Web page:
Thursday, December 1, 2011

Spending Cuts 101

When is a spending cut a real cut in spending? Don’t worry and keep reading as this is neither the latest Dr. Seuss book nor a speech from Donald Rumsfeld.  It is however a very sensitive subject in Washington D.C.  We have heard about all of the deficit reduction plans, commissions, grand bargains, debt ceiling agreements, and gangs of six or more that include a 20% service charge.  They talk about spending cuts, heck even president Obama offered up a grand plan of $4trillion in cuts.  But are they real?
Progressives’ new Lex Luthor/Darth Vader, Grover Norquist himself, in his ever-so-irritating voice, has been whining on every talk show across the alphabet soup of networks that the compromises of the 80’s and 90’s didn’t deliver on the alleged agreed upon cuts.  Most recently he sounded like he got stuck with a sack of magic-free beans:
In 1982, the Democrats said, ‘Gee, if you let us raise taxes, we’ll cut spending $3 for every $1 of tax increase.’ Taxes were raised. Spending didn’t go down, spending went up. The same thing happened in 1990, although George Bush -- Herbert Walker Bush -- was promised $2 in phony spending cuts for every dollar of tax increase. Taxes went up, spending actually increased. It wasn’t cut. Twice the Democrats have said let’s raise taxes and cut spending; twice taxes were increased, spending was not reduced at all.”
Aside from the fact that Grover is misrepresenting the facts, and that the Republican Presidents could have vetoed the funding bills, it does beg the question: When is a spending cut a real cut in spending?  All sorts of spending measures and comparisons that can be woven to tell whatever story you want. Republicans like Jon Kyl (R-AZ), the number two Republican in the Senate, (Kyl = #2…potty humor break), will tell you that tax cuts don’t have to be paid for, in fact they never have to be paid for.  That is, unless you’re a Democrat in the White House and you propose a middle class tax cut.  Digression.
Economists like to present many indicators in terms of GDP.  Politicians and economists love charts and graphs and they love to provide numbers in terms of “X as a percent of GDP”, where ‘X’ can be spending, tax revenues, debt, etc.  The logic does make sense as absolute spending or debt numbers are meaningless without context.  As the economy grows as measured by GDP, one would expect costs (government spending) to go up as more services are required to support the expanding economy.  Likewise, revenues (fees and taxes) should also go up as economic activity (consumer and business spending) increases. 
Then there’s the baseline effect and this is where government is just like big business.  It’s a bloody game.  In the private sector of big business the annual budgeting process is a macabre dance of bluffing and throat cutting.  Right up the hierarchy, supervisors, to managers to directors to executives bake so much spending into their budget submission that when the whole rotten mess gets rolled up, the company will appear to go from profitability to staggering losses in a year.  From the CFO to the CAO to the controllers to the financial analysts they will cry from the parapets “Cut the budget!”  And now we enter the No Limit Texas Hold’em phase where departments try to out bluff one another to secure their new increased funding requests.  And every time one of these department heads reduces his request he will say he is cutting his budget.  Yes it is being cut against the proposed spending levels, not against the current year.  Baseline effect. And government agencies do the exact same thing.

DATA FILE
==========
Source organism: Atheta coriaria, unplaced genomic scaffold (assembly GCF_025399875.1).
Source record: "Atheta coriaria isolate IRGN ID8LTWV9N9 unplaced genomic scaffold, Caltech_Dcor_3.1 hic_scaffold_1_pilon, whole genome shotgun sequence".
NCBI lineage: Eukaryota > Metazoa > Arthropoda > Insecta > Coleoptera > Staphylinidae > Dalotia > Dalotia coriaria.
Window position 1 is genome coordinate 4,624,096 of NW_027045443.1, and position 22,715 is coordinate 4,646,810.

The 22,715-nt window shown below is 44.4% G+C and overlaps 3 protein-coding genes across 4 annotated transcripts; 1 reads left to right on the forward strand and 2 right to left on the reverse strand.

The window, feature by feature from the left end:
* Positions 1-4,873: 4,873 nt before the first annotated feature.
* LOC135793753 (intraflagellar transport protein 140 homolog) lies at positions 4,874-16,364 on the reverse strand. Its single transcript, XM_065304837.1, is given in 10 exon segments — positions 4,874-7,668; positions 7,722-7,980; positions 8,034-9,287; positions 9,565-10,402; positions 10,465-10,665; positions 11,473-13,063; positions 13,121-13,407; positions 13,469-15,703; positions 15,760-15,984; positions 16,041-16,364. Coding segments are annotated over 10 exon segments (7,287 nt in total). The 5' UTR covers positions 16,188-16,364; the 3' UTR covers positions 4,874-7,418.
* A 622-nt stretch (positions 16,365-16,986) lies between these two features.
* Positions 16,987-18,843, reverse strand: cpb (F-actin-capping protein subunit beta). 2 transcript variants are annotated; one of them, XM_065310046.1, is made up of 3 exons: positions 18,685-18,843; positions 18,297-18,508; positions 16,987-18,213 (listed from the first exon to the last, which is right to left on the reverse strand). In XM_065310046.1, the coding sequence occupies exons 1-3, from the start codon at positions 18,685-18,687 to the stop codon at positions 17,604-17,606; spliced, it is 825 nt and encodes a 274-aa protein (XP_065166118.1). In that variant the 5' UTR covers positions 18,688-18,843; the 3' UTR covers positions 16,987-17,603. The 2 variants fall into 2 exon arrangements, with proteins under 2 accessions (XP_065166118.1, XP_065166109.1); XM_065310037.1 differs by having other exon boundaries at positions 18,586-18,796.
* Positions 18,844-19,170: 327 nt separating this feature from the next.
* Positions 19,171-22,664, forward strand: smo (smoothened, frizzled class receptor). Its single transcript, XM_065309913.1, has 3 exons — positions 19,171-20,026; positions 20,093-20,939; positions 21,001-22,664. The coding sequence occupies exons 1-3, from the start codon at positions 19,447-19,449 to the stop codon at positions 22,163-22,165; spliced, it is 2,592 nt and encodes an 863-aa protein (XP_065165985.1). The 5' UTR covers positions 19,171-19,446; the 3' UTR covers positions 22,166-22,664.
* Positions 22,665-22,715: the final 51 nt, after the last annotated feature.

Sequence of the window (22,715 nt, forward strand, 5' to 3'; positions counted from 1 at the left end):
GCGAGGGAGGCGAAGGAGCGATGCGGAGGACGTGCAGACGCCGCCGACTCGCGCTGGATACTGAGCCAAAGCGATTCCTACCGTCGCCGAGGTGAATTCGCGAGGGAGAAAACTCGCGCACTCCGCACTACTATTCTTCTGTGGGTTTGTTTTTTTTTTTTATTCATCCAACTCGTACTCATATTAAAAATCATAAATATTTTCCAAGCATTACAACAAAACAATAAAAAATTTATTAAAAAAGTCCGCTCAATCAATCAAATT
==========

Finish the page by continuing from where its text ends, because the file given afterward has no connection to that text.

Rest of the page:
And just like in business, having a budget does not imply approval to spend on whatever you like.  Committees approve specific projects (Acts in government) and others will appropriate the necessary funds to be spent.  Some appropriations may not be tied to a project and some projects may get approved but not be given any funds (in Government that is what happened to the Volstead Act and it is what Republicans threaten to do Dodd-Frank and the Affordable Care Act).
So everybody, and I mean everybody, games the system by overinflating their needs knowing that the cuts will come and they will end up ahead of the curve for next year.  This is why many spending hawks propose methods such as zero-based budgeting which forces the budget owners to justify spending needs from the bottom up, not based on prior year(s).
So yes, it is possible to claim that spending is being cut when in reality it is still increasing, perhaps at a slower year over year rate, but nonetheless still going up.  Is the president being honest if he submits a budget that eliminates $1trillion of future war spending and calls it a spending cut?  Yes and no.  We are currently spending the money in Iraq and Afghanistan and presumably we will exit those nations so yes, it is a legitimate spending cut.  Is it legitimate to ‘realize’ that same savings year after year as part of total savings?  Probably not, unless you are taking a previous budget or plan that showed that same spending happening every year. 
I could go on about discretionary and mandatory spending but I will save it for another day.
So, be careful when pundits and politicians talk about spending cuts.  Make sure they are talking in real dollars from the current fiscal year spending while eliminating special one off expenditures like the American Recovery and Reinvestment Act.  But also make sure when the opposition talks about how spending increased by the other party, they also acknowledge that the economy grew comparably, and that they acknowledge the special one off expenditures as well. 
Oh, to prove this thesis, watch your children pad their Santa wish list knowing the Christmas Appropriations Committee will cut their requests.
Class dismissed.

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